06.21.16

Statement of Senator Patrick Leahy Hearing on “The CREATES Act: Ending Regulatory Abuse, Protecting Consumers, and Ensuring Drug Price Competition”

Statement of Senator Patrick Leahy (D-Vt.)
Ranking Member, Senate Judiciary Committee
Hearing Before the Senate Judiciary Committee Subcommittee on Antitrust,
Competition Policy and Consumer Rights on
“The CREATES Act: Ending Regulatory Abuse, Protecting Consumers, and Ensuring Drug Price Competition”

June 21, 2016

In recent months, the high cost of prescription drugs has been front and center in national news. Last year, American consumers learned of the unconscionable price-hike by Turing of their drug for HIV patients. New owners of that company increased the price of their medicine from $13.50 to $750 per pill overnight, an increase of 5000 percent. Think for a moment about the impact of a price hike like that on the family of a patient facing a life-threatening illness. Across the country, hard-working Americans feel like the system is rigged against them by corporations that are looking to make a profit at any price. With examples like Turing, it is no wonder they feel that way.

The legislation I have introduced with Senators Grassley, Klobuchar and Lee addresses anticompetitive conduct that helped Turing drive up its prices. Our CREATES Act targets predatory delay tactics that some brand-name drug manufacturers are using to block competition from more affordable generic drugs.

The first delay tactic addressed by the CREATES Act involves the withholding of drug samples that generic manufacturers need to gain regulatory approval. Federal law requires generic competitors to prove that their low-cost alternative is equally safe and effective as the brand-name drug with which they wish to compete. Unfortunately, some brand-name companies are refusing to provide samples of their product to generic companies for them to make the necessary comparison. This simple delay tactic uses regulatory safeguards as a weapon to block competition. The FDA has reported receiving more than 100 inquiries from generic product developers who were unable to access samples of a brand-name drug to compare their generic product.

The second delay tactic addressed by the CREATES Act involves the development of shared safety protocols. For some high-risk drugs, federal law requires a generic drug manufacturer to join the brand-name drug manufacturer in a single, shared safety protocol for distribution of the drug. Despite this requirement, some brand-name companies are refusing to negotiate a shared safety protocol with potential generic competitors, again undermining those competitors’ ability to gain FDA approval for their generic version of the drug.

The practices addressed by the CREATES Act thwart competition and deny consumers the benefit of lower drug prices. They also undermine the careful balance created in the Hatch-Waxman Act and the more recent Biologics Price Competition and Innovation Act, which are designed to reward and incentivize innovation while ensuring that consumers ultimately benefit, after a certain time, from the entry of generic or biosimilar versions of a drug.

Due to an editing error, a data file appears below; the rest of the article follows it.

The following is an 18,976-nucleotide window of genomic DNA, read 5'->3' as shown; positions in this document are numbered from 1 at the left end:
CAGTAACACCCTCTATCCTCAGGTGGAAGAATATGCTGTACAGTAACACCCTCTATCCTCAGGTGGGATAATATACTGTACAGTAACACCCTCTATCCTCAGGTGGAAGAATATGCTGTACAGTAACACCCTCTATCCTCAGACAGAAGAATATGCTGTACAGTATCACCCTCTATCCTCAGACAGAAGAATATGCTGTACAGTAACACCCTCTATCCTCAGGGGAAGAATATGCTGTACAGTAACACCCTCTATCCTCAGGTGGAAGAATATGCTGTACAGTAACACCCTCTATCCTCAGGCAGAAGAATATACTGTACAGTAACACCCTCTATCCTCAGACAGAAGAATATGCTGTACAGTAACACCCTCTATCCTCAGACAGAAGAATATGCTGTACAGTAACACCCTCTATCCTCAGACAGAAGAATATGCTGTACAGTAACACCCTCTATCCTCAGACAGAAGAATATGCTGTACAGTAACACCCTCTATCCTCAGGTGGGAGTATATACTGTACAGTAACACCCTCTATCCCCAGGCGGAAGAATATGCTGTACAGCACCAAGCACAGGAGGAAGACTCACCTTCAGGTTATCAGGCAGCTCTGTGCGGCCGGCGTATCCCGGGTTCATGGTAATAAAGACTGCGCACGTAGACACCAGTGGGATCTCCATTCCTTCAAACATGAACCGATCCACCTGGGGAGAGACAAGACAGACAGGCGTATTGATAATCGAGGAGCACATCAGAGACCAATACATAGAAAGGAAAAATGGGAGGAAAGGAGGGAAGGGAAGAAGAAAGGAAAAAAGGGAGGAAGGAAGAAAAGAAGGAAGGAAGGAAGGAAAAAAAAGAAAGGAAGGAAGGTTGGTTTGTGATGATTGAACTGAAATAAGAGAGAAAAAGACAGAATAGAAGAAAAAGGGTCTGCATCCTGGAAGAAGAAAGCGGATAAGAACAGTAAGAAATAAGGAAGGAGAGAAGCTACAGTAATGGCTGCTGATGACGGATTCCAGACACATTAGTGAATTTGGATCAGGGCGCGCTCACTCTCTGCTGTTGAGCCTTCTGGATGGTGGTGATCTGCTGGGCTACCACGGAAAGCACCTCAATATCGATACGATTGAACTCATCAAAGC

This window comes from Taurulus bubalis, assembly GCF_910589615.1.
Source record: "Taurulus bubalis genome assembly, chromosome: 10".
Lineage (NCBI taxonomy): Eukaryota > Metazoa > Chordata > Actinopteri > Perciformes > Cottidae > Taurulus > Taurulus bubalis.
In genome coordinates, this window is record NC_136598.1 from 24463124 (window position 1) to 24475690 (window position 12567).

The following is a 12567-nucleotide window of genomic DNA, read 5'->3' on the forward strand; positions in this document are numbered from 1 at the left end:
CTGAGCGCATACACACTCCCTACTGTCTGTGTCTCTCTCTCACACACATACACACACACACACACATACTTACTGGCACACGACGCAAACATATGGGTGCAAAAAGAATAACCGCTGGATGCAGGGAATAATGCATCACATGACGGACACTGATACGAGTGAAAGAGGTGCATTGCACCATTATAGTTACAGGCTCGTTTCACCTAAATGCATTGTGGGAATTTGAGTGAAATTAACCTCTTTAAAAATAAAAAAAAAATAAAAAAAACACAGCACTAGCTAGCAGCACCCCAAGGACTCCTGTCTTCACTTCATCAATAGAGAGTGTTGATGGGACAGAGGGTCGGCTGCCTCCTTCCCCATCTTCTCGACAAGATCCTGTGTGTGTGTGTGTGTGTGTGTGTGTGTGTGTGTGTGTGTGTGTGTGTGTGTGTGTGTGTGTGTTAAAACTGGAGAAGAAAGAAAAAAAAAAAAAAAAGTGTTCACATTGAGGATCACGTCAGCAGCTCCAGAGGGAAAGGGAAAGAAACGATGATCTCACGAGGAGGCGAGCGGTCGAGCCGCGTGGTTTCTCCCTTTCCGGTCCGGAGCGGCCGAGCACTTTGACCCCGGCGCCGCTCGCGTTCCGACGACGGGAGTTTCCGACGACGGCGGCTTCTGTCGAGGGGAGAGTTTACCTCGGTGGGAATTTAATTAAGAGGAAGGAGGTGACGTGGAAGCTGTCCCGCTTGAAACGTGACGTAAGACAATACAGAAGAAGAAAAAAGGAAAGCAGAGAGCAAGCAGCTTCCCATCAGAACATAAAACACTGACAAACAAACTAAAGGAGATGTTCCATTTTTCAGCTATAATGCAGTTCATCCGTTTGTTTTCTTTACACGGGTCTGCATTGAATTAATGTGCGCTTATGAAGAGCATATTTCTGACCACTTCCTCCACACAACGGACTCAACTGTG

Pharmaceutical companies should be compensated for their important work developing life-saving treatments. But when companies engage in predatory practices at the expense of consumers, we must act. Our bill creates a sensible, efficient way for generic drug manufacturers to address these delays without jeopardizing patient safety or creating protracted litigation in the courts.

I share the concerns of Vermonters and Americans across the country that many prescription drugs are simply too expensive for consumers. When brand companies can drive up the price of drugs by using predatory practices, patients suffer. Illnesses get worse. Families, government programs, and other payers in the healthcare system ultimately bear those added, unnecessary costs.

The CREATES Act is supported by consumer groups, physicians, pharmacists and hospitals who all see firsthand the impact of the high costs of prescription drugs. I thank them for working with us on this legislation, as well as the antitrust experts and medical professionals who helped ensure it is an effective, narrowly-tailored bill.

Unfortunately, this legislation is not a silver bullet to address all of the complex problems driving the high costs of medications. In addition to the delayed entry of generic drugs, I am troubled by the rising cost of treatments for opioid overdoses, which remain expensive for local law enforcement even though there are generic competitors. In Vermont, many patients are grappling with the extremely high cost of a new drug for Hepatitis C that will likely have years of market exclusivity before generic alternatives can be made. The Judiciary Committee has jurisdiction over intellectual property policy, and we recognize the importance of ensuring that pharmaceutical companies can recoup the expensive costs of their research so they can continue to develop new treatments. We also recognize that other participants in the supply chain and other factors contribute to the high cost of prescription drugs. But patients are struggling. We must find thoughtful solutions to address the impossibly high prices of some prescription drugs.

With the CREATES Act, the bipartisan leaders of the Judiciary Committee and its Subcommittee on Antitrust, Competition Policy and Consumer Rights are contributing one piece of the puzzle by addressing anticompetitive behavior that delays the creation of affordable generic drugs. I hope other members both on and off this Committee will work with us on thoughtful, bipartisan solutions to address the high costs of prescription drugs.

I thank Senators Grassley, Klobuchar and Lee for joining me in this effort and for holding this hearing on our bill. I look forward to the witnesses’ testimony.

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